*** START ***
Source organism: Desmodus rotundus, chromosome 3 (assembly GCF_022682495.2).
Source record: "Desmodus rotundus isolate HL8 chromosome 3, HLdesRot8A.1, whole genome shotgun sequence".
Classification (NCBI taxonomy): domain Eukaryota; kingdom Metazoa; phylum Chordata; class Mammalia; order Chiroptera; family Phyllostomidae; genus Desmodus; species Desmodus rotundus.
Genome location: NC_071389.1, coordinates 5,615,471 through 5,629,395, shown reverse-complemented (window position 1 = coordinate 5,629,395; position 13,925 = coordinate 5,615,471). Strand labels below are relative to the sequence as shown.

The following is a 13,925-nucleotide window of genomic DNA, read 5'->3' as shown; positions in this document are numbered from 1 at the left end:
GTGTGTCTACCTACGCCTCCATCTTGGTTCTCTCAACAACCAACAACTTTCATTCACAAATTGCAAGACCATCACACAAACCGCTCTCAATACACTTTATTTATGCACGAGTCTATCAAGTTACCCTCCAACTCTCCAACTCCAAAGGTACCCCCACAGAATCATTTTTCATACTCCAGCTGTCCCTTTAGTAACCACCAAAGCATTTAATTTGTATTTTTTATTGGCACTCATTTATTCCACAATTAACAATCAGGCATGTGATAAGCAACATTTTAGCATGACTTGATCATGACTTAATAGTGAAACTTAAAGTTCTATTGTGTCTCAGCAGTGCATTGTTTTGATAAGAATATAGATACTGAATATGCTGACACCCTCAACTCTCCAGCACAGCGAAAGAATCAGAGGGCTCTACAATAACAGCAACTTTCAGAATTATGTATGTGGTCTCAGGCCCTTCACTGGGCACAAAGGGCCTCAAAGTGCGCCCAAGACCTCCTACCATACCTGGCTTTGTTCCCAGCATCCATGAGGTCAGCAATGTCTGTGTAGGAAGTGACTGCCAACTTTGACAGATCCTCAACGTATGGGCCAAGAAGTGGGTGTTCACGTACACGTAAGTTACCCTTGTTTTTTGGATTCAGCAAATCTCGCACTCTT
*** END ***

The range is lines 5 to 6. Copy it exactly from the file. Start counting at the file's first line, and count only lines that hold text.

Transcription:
The following is a 13,925-nucleotide window of genomic DNA, read 5'->3' as shown; positions in this document are numbered from 1 at the left end:
GTGTGTCTACCTACGCCTCCATCTTGGTTCTCTCAACAACCAACAACTTTCATTCACAAATTGCAAGACCATCACACAAACCGCTCTCAATACACTTTATTTATGCACGAGTCTATCAAGTTACCCTCCAACTCTCCAACTCCAAAGGTACCCCCACAGAATCATTTTTCATACTCCAGCTGTCCCTTTAGTAACCACCAAAGCATTTAATTTGTATTTTTTATTGGCACTCATTTATTCCACAATTAACAATCAGGCATGTGATAAGCAACATTTTAGCATGACTTGATCATGACTTAATAGTGAAACTTAAAGTTCTATTGTGTCTCAGCAGTGCATTGTTTTGATAAGAATATAGATACTGAATATGCTGACACCCTCAACTCTCCAGCACAGCGAAAGAATCAGAGGGCTCTACAATAACAGCAACTTTCAGAATTATGTATGTGGTCTCAGGCCCTTCACTGGGCACAAAGGGCCTCAAAGTGCGCCCAAGACCTCCTACCATACCTGGCTTTGTTCCCAGCATCCATGAGGTCAGCAATGTCTGTGTAGGAAGTGACTGCCAACTTTGACAGATCCTCAACGTATGGGCCAAGAAGTGGGTGTTCACGTACACGTAAGTTACCCTTGTTTTTTGGATTCAGCAAATCTCGCACTCTT